We maintain our bearish assessment of the prospects for the global economy. The negative demand shock in China, combined with persistent economic and political uncertainty globally, has hurt capital investments in most developed economies, as companies are putting their investment plans on hold. This was amplified by a squeeze in profit margins. We think that this will eventually limit employment growth and slow private consumption growth. Although we do not foresee a global economic recession in 2019, growth in developed countries will remain moderate.
Confronted with weaker-than-expected economic data from the major economies and ongoing uncertainty about potentially highly damaging contingencies, such as trade wars and Brexit, the major central banks have turned more dovish in recent months. The Federal Reserve (Fed) will suspend further tightening, whereas the European Central Bank (ECB) is moving closer to the global dovish shift. Consequently, we do not expect the era of negative rates to end in 2019. Japan is about to mark the 20th anniversary of its zero-rate policy, while China is implementing additional monetary stimulus on top of fiscal stimulus to prop up economic growth.
The dovish shift boosted sentiment on the financial markets. Global equity markets rallied, and bond yields declined. But because of an underlying fundamental weakness, equity markets will struggle to stay at these elevated levels, and we remain tactically cautious.
Increasing financial risks and imbalances
In the longer term, we see the risk building up in the global economy. Our current capitalist system does no longer deliver enough income growth for the middle classes. According to a recent OECD study these get squeezed between higher costs and stagnant income growth. Increased uncertainty and lack of perspective on future growth of wellbeing is leading to growing dissatisfaction and disenchantment, which in turn translates into changing voting behaviour and growth of the political extremes. If this problem is not solved, social unrest will only increase. The upcoming European elections will show if the growing economic inequality will translate into political fragmentation.
Accommodative monetary policy leads to abundant liquidity in the economy. This not only encourages financial risk taking, resulting in overvaluation of asset prices, it also leads to the creation of zombie firms: firms that under normal circumstances would not be profitable enough to service their debt. As a consequence, global debt is at unprecedented highs and misallocation of capital towards unproductive sectors widespread. Financial risks are (again) building up in the global economy, according to the IMF.
In our view, this misallocation should be avoided, and capital invested in productive sectors. That is the way to change finance and our way to invest in the economy.
Brace for correction
The sharp market correction at the end of last year was followed by a remarkable recovery in the first months of 2019. Its speed, strength and breadth of took us by surprise, the more so as it came with a complete lack of volatility.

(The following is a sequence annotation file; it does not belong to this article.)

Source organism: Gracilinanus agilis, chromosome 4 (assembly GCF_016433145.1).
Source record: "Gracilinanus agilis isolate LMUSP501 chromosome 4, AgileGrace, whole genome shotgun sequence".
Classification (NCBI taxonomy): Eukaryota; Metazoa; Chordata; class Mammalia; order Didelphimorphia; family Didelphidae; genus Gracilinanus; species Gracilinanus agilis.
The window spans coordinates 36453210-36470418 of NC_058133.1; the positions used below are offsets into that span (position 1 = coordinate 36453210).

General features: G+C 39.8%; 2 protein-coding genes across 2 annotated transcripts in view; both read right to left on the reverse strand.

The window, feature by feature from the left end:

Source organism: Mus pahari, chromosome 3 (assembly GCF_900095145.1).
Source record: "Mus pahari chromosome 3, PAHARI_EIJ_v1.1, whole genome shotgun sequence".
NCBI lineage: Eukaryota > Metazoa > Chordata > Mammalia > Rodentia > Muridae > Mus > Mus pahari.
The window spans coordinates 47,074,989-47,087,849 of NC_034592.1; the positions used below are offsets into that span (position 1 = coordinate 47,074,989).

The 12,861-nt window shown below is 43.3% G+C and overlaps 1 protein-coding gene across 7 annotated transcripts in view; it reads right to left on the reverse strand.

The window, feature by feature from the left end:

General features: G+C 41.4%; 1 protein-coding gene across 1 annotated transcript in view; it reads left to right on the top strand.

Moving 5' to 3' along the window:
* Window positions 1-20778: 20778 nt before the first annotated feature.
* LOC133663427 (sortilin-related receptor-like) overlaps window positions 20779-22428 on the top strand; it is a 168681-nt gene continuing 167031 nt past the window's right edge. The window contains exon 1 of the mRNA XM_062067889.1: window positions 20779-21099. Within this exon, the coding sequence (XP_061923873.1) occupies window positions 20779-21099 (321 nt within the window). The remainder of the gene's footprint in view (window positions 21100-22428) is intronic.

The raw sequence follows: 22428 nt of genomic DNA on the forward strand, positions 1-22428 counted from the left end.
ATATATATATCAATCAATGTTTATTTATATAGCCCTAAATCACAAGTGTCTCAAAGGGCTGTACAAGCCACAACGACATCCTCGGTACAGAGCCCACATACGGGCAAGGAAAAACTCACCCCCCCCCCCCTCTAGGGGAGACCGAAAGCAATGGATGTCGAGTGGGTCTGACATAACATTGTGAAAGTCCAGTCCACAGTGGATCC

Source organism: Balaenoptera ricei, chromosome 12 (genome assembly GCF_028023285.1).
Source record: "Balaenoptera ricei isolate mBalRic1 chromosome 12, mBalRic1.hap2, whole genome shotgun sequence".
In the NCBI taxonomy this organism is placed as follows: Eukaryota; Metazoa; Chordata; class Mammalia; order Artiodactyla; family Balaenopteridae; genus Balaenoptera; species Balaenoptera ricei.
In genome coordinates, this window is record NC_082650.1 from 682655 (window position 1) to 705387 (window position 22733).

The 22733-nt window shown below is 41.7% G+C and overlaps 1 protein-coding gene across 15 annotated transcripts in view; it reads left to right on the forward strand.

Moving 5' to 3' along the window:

Investor sentiment improved on the waves of easing financial conditions, which followed the more dovish stance taken by central banks. We do not think, however, that this positive sentiment will prevail. Given the speed with which the markets priced in the Fed’s dovish stance, they will expect it to strongly reaffirm this stance. Yet, fundamentals are weakening. Global economic growth is slowing, company guidance on future earnings growth is becoming more cautious, and analysts are downgrading their corporate earnings forecasts across the globe and across all sectors. The reality of this combination will, at some point, hit the markets and spoil the party.
We brace for this correction and remain tactically cautious on equity. The best way to guard against the possibility of a market correction is by shifting to a more defensive sector allocation for equity.
We keep our neutral stance on bonds and prefer to be slightly long duration. Government bond yields did not follow the equity rally during the first months of 2019. Ten-year government bonds continued the downward trend that started in October last year. Being much less optimistic about the economy than equity investors, bond investors probably have a more realistic view on the state of the (world) economy. Materialisation of one or more of the many geopolitical risks may take longer yields even lower, especially of the proverbial safe havens. We do not expect the longer government bonds yields to rise significantly in the near term and keep our neutral to slightly long duration position.
The dovish pivot of the central banks also gave credits a boost, driving the corporate bond market in two ways. First, it leads yield-based investors down the credit curve. Second, the increase in liquidity makes defaults less likely. However, the slowing growth makes us increasingly cautious when it comes to credits. We prefer to invest in high-quality names.
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